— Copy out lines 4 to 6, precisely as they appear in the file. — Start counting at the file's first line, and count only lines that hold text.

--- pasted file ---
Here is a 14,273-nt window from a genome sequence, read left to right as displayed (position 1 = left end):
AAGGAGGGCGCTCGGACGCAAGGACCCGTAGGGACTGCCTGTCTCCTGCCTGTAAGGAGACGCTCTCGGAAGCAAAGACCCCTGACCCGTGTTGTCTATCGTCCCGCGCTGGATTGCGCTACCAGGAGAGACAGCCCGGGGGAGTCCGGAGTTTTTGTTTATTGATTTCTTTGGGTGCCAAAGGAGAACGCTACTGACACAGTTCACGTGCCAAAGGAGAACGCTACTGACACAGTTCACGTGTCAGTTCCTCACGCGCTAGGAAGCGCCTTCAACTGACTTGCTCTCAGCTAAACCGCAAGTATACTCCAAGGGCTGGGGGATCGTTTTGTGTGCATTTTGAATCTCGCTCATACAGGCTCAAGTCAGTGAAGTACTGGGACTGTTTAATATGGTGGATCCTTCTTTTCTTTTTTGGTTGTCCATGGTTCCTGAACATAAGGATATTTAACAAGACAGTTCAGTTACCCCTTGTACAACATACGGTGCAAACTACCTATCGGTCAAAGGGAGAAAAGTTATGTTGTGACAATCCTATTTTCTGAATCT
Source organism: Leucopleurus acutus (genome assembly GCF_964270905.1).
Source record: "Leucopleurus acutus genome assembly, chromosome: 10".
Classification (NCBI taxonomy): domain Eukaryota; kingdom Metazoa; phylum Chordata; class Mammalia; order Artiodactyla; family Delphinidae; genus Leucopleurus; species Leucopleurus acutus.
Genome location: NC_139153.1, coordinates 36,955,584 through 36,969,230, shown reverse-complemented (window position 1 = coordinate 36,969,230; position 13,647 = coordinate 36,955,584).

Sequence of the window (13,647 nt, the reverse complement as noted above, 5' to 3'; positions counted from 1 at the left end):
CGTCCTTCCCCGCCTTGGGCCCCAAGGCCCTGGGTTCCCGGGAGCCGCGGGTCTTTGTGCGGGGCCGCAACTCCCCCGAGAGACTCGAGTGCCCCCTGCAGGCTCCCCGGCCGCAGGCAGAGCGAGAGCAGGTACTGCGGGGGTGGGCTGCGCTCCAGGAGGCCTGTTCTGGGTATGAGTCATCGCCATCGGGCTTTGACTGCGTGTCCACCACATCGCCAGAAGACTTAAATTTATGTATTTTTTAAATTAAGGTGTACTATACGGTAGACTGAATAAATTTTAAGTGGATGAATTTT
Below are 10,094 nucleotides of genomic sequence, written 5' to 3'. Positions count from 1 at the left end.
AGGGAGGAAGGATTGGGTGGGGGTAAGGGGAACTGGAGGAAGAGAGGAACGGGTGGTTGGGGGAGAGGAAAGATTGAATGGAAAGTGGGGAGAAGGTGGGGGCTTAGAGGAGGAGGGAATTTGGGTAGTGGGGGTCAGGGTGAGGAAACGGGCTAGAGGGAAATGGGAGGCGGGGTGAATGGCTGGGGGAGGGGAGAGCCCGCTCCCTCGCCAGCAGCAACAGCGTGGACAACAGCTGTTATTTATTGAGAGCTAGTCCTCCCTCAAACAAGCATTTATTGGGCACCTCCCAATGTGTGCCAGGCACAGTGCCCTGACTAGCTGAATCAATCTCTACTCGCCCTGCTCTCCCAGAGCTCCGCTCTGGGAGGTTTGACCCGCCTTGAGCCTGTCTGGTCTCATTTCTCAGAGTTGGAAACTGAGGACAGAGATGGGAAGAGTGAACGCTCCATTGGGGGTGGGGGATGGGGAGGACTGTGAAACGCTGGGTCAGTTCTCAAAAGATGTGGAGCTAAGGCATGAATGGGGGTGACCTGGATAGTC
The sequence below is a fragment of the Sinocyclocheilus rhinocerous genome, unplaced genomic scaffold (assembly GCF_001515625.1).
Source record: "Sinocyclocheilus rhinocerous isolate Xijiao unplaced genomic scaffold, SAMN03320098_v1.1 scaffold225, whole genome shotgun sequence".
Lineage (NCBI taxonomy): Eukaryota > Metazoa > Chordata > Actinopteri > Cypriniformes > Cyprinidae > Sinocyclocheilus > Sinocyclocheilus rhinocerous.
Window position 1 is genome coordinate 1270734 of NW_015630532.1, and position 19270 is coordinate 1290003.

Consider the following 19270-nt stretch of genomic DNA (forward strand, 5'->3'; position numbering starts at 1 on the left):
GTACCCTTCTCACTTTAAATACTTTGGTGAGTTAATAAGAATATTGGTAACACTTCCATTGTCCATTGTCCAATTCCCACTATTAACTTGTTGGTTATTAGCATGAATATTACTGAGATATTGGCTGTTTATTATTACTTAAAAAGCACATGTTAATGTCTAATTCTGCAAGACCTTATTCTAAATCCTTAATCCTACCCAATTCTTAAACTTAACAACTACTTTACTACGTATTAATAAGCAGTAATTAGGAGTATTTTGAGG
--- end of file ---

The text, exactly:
Source record: "Leucopleurus acutus genome assembly, chromosome: 10".
Classification (NCBI taxonomy): domain Eukaryota; kingdom Metazoa; phylum Chordata; class Mammalia; order Artiodactyla; family Delphinidae; genus Leucopleurus; species Leucopleurus acutus.
Genome location: NC_139153.1, coordinates 36,955,584 through 36,969,230, shown reverse-complemented (window position 1 = coordinate 36,969,230; position 13,647 = coordinate 36,955,584).